15. Andrew Miller
There may be no better reliever in the majors than Miller. He led all qualifiers in strikeout rate (44.7 percent), K-BB rate differential (41.5 percentage points) and xFIP (1.18), and the margins of victory weren’t especially close. Miller doesn’t close, yet his strikeout total, ERA and WHIP provide him with value. Even though he earned only 12 saves last season, he ranked fourth among relievers in Roto value. Miller currently ranks 13th in composite ADP (per FantasyPros), so even with a minimal number of saves, he could be a value pick.
16. Jeurys Familia
All three rankers considered a pending suspension which should sideline Familia for 30 days this year. Familia did lead baseball with 51 saves last year with a 2.55 ERA and 2.39 FIP. His WHIP rose to 1.21 last year due in part to a 9.7 walk percentage. Still a solid skill set with an assured ninth-inning role upon his return. If no suspension occurs, he will come at quite a discount in drafts.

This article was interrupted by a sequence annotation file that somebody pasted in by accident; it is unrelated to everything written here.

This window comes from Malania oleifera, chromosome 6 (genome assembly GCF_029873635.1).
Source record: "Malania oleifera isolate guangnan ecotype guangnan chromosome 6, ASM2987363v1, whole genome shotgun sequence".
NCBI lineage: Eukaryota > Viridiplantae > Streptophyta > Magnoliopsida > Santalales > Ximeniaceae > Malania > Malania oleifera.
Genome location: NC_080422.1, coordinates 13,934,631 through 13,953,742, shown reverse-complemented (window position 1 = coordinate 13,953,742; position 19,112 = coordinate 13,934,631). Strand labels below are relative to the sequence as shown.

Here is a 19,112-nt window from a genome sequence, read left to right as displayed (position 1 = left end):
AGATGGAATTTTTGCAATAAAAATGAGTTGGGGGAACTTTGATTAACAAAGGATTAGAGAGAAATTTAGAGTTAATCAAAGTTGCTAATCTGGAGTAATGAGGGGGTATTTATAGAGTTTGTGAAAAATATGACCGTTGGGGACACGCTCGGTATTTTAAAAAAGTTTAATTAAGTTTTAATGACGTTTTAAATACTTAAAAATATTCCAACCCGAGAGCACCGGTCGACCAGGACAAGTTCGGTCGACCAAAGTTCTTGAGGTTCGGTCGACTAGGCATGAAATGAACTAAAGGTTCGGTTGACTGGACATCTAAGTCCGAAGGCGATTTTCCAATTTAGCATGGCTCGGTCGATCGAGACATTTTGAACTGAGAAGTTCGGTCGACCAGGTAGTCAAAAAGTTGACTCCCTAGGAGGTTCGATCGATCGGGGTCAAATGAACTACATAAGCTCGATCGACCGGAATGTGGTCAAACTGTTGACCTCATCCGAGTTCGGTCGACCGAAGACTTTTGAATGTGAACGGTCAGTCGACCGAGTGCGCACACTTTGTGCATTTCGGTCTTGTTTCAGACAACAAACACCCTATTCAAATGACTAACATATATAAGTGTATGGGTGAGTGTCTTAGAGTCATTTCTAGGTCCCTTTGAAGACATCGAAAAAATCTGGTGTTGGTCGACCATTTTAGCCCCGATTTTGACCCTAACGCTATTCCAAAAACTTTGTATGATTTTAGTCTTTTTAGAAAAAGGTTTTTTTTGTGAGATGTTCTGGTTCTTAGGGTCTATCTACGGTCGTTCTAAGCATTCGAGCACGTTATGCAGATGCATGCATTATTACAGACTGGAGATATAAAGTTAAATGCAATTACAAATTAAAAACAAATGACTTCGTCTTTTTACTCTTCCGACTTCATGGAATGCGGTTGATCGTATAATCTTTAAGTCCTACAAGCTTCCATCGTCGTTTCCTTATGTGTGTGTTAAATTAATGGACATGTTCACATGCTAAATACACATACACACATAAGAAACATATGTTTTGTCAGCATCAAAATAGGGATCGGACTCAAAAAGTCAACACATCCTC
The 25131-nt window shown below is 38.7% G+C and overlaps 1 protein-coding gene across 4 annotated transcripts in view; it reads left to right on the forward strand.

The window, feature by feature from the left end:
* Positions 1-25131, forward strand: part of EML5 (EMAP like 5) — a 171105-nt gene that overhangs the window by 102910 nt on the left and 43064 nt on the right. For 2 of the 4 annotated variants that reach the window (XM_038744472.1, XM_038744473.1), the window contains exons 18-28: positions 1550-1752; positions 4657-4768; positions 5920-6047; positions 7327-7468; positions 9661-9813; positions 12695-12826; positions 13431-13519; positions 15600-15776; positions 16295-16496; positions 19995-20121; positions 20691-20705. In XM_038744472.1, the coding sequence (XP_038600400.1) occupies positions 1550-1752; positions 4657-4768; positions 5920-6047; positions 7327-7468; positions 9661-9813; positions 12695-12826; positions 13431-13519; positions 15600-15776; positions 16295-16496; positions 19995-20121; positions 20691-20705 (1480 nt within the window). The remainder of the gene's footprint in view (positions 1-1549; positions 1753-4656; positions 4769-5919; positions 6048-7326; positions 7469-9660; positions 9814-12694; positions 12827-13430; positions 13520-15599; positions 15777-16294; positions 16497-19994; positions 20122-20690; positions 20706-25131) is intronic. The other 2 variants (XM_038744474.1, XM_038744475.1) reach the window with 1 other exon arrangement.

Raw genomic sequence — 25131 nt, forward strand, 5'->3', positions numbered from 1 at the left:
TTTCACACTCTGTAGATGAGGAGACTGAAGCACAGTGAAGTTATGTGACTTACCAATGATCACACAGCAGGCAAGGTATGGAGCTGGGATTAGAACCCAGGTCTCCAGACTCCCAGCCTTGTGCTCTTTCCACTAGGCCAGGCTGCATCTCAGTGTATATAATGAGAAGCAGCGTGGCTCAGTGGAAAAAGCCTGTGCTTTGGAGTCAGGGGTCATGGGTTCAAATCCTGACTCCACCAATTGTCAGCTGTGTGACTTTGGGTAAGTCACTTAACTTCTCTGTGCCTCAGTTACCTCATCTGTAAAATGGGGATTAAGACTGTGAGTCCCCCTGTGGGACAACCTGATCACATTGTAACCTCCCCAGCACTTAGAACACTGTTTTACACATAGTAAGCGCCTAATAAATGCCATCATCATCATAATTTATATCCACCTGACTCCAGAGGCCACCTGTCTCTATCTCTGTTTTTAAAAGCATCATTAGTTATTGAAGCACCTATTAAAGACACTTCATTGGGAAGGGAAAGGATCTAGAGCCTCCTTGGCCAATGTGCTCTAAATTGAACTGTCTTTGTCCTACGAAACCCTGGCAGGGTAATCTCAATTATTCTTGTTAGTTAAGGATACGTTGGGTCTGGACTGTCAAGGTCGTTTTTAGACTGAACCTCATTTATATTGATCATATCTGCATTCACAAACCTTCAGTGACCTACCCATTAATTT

17. Francisco Rodriguez
As the closer formerly known as “K-Rod” ages, Francisco Rodriguez still remains relevant for fantasy. Chinks in the armor started to show last season with five blown saves, a rise in walks, decline in strikeouts and a 3.83 FIP shining as a harbinger for the risk of his ERA for this year. Rodriguez needs to maintain the gains in ground ball tilt from 2016, but Steamer warns with a 4.07 projected ERA while ZiPS remains optimistic at 3.10. Pay for somewhere in between.
18. Adam Ottavino
Due to Colorado signing Greg Holland, the price on Adam Ottavino remains low. This provides a unique buying opportunity for a closer with a 61.9 ground ball percentage last year along with a WHIP below one. Small sample size suggests time could fray the WHIP, but Ottavino pitched well in his return from TJS. Seven saves in 27 innings with a 35:7 K:BB makes him a worthy target as a second closer for fantasy at a reduced price.
19. Tony Watson
Many remain split on how to value Tony Watson for 2017. Those who support the closer in Pittsburgh point to the 15 saves last year and starting the season with the job. But his 3.06 ERA in 2016 carried a FIP of 4.37 and a home run-to-fly ball spike to 14.1 percent. Due to the amount of arms available in the Pirates bullpen, this could be a tenuous hold on the role all season long.
20. Dellin Betances